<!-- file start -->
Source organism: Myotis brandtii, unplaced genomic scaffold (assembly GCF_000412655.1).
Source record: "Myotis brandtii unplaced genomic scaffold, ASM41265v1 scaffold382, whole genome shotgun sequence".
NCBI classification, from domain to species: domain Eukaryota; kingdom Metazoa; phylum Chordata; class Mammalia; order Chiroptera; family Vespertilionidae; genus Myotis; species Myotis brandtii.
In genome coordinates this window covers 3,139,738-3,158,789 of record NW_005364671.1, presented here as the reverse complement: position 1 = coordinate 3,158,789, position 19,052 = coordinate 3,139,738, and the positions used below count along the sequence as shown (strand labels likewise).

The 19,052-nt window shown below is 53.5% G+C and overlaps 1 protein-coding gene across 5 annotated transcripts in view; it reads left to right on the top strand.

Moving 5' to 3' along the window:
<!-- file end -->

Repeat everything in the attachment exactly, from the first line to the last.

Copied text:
Source organism: Myotis brandtii, unplaced genomic scaffold (assembly GCF_000412655.1).
Source record: "Myotis brandtii unplaced genomic scaffold, ASM41265v1 scaffold382, whole genome shotgun sequence".
NCBI classification, from domain to species: domain Eukaryota; kingdom Metazoa; phylum Chordata; class Mammalia; order Chiroptera; family Vespertilionidae; genus Myotis; species Myotis brandtii.
In genome coordinates this window covers 3,139,738-3,158,789 of record NW_005364671.1, presented here as the reverse complement: position 1 = coordinate 3,158,789, position 19,052 = coordinate 3,139,738, and the positions used below count along the sequence as shown (strand labels likewise).

The 19,052-nt window shown below is 53.5% G+C and overlaps 1 protein-coding gene across 5 annotated transcripts in view; it reads left to right on the top strand.

Moving 5' to 3' along the window: